Julia Felsenthal in Vogue:
Enter the New York City art gallery Sikkema Jenkins & Co. sometime between today and October 14, and you will encounter a world just as chaotic and dark and discombobulating as the one in which we live. That Chelsea space is where the Brooklyn artist Kara Walker—she of the massive and massively celebrated 2014 Domino Sugar factory installation—has mounted her latest work.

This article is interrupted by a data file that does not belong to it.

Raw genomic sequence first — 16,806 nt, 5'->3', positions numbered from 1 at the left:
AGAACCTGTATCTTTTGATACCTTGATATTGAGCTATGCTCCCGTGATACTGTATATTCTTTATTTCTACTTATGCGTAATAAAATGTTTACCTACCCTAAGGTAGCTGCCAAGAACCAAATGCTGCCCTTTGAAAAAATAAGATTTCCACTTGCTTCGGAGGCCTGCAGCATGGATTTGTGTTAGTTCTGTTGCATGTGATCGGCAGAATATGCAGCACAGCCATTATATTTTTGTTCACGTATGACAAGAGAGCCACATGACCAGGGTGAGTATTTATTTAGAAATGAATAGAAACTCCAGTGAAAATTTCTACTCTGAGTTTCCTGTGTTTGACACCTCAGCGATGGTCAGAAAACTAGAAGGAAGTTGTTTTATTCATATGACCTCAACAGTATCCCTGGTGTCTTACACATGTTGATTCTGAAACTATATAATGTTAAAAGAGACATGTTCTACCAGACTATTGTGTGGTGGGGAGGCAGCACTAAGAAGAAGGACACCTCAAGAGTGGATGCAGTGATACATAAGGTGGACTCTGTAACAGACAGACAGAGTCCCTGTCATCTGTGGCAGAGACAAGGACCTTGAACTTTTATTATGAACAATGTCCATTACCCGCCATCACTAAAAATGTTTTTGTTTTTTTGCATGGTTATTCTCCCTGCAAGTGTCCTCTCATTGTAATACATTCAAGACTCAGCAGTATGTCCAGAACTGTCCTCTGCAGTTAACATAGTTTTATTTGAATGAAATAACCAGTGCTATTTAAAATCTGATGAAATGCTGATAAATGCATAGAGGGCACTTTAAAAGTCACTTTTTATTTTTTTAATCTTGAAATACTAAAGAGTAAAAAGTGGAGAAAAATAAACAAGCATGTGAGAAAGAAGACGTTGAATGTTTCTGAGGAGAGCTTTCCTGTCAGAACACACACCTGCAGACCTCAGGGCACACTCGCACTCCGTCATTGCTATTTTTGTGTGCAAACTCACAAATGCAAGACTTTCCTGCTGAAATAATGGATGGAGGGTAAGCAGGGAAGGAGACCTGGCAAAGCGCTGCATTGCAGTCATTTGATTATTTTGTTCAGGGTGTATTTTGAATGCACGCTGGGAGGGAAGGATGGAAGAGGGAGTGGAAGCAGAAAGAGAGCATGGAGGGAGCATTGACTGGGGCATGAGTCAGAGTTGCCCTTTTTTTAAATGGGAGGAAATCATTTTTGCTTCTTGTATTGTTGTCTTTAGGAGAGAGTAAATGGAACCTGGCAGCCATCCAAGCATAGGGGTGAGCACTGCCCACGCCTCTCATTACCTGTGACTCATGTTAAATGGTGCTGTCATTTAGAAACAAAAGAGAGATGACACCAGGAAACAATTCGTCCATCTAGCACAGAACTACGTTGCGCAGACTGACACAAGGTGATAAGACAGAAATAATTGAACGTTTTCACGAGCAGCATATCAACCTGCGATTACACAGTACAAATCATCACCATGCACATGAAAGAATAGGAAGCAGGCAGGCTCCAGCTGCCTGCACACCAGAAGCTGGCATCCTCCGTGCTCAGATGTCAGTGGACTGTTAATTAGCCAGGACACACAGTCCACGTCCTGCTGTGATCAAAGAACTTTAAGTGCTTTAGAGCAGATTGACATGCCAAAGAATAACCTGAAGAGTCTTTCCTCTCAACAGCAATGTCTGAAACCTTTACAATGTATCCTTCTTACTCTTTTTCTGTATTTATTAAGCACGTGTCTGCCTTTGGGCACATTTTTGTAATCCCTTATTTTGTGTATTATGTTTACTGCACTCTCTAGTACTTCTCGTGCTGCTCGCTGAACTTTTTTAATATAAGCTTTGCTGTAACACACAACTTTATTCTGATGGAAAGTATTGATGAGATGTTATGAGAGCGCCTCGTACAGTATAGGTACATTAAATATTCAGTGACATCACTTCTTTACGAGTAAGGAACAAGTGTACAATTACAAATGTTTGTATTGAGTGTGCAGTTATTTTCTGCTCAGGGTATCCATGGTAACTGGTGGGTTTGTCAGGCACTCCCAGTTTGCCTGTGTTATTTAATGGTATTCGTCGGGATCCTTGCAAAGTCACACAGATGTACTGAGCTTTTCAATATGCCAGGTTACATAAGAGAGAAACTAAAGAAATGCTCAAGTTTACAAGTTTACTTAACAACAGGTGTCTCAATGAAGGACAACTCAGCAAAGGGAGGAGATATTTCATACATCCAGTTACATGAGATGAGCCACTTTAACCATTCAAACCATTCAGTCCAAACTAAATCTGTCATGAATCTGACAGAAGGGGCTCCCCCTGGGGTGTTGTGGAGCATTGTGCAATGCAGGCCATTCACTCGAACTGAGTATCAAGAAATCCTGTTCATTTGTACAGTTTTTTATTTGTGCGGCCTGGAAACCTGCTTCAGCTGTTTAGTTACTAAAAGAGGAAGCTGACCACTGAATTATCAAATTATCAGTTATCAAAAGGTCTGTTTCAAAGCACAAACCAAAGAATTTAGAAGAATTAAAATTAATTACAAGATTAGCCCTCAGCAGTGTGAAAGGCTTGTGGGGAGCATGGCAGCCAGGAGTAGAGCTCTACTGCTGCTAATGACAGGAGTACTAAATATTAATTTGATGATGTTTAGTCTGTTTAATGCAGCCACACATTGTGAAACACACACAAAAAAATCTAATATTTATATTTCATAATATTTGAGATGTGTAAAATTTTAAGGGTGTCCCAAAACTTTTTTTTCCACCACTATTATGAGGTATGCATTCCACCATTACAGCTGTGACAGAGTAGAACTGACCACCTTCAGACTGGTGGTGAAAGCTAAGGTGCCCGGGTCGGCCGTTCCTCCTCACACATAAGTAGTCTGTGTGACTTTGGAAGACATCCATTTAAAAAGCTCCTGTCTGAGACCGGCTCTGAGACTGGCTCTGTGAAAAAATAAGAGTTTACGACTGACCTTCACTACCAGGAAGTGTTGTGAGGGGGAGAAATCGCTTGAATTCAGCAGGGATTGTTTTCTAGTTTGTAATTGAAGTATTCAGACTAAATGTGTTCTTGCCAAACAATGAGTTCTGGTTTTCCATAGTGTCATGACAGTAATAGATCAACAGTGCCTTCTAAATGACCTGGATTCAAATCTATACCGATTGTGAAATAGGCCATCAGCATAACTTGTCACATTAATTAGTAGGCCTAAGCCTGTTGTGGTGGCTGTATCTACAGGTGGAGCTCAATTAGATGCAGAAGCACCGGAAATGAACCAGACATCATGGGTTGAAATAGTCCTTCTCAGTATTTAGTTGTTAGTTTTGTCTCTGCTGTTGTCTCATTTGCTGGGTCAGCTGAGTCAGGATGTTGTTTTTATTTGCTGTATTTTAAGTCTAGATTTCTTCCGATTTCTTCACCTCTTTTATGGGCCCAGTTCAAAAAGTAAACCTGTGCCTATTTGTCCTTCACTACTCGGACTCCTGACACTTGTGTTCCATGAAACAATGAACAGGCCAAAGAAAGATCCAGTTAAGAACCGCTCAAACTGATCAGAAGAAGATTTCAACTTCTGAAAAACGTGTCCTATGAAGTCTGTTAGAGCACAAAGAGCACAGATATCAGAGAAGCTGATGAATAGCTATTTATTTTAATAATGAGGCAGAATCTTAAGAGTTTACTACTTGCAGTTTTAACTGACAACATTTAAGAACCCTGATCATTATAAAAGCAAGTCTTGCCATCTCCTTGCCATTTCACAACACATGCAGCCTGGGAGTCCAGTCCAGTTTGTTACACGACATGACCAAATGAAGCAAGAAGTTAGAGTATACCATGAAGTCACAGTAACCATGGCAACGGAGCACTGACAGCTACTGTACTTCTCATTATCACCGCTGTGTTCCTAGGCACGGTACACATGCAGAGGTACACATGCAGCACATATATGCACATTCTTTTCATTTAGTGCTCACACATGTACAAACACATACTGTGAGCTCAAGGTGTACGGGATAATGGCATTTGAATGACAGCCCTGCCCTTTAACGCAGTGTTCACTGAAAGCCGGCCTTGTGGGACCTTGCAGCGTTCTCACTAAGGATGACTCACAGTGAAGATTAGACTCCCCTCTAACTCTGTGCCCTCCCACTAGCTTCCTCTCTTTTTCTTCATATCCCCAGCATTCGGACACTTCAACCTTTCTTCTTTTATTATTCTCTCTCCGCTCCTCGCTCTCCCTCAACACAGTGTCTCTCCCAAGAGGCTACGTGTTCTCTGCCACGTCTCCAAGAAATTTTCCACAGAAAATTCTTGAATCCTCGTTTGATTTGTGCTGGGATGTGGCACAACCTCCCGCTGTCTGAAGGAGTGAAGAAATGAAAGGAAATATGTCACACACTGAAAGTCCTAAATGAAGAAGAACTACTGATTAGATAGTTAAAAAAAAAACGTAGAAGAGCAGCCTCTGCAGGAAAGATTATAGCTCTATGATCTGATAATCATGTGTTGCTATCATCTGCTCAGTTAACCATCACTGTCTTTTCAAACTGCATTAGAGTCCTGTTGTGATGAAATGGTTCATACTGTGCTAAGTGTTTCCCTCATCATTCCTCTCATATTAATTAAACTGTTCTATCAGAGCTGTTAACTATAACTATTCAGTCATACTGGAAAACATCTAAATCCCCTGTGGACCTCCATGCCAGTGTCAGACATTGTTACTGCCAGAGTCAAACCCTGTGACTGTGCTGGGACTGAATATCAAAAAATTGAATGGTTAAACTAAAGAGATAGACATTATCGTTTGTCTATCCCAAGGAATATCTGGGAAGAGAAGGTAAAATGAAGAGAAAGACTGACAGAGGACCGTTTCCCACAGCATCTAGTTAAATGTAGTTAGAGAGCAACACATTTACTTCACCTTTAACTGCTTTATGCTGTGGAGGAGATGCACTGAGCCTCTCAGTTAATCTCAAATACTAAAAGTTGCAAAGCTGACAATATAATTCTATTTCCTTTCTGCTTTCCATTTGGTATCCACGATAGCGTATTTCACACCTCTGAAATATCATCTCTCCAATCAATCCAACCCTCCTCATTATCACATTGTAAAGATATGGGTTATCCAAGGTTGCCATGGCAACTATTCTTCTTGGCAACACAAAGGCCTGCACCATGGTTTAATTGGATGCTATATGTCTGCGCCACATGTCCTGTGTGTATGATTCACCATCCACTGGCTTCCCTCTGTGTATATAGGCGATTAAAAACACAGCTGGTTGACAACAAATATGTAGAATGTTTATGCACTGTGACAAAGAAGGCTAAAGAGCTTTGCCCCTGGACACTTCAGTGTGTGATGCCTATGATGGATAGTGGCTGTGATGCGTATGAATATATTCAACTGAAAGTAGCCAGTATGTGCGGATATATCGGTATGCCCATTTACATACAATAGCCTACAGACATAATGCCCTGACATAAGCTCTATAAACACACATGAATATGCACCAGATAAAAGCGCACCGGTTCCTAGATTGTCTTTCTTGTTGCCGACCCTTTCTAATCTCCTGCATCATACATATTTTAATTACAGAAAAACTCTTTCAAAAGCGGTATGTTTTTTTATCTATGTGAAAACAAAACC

Walker’s subject matter is, and always has been, racism and misogyny and the way that America’s original sin of slavery continues to rot our country from the inside out. Her work, long before we elected a black president, long before we elected a white president single-mindedly intent on erasing the legacy of our black president, has served as an active, pointed rebuke to notions of a post-racial United States. First there were her silhouetted cutouts that packaged the nightmarish violence of everyday antebellum life in a jaunty, reductive, old-timey visual vernacular. That work, cunning and disturbing, won Walker a MacArthur “Genius” grant at the tender age of 27. Her installation several years ago at Brooklyn’s Domino Sugar factory, A Subtlety, or the Marvelous Sugar Baby, took things one step further. Her gigantic, glowing-white, Aunt Jemima-esque sugar sphinx, surrounded by shoe-polish brown sugar worker boys, relocated the slave trade to its natural terminus: a plant in the most metropolitan of northern cities, where supply met demand, where the fruits of slave labor were processed for the sweet-toothed (though not particularly sweet-hearted) American people.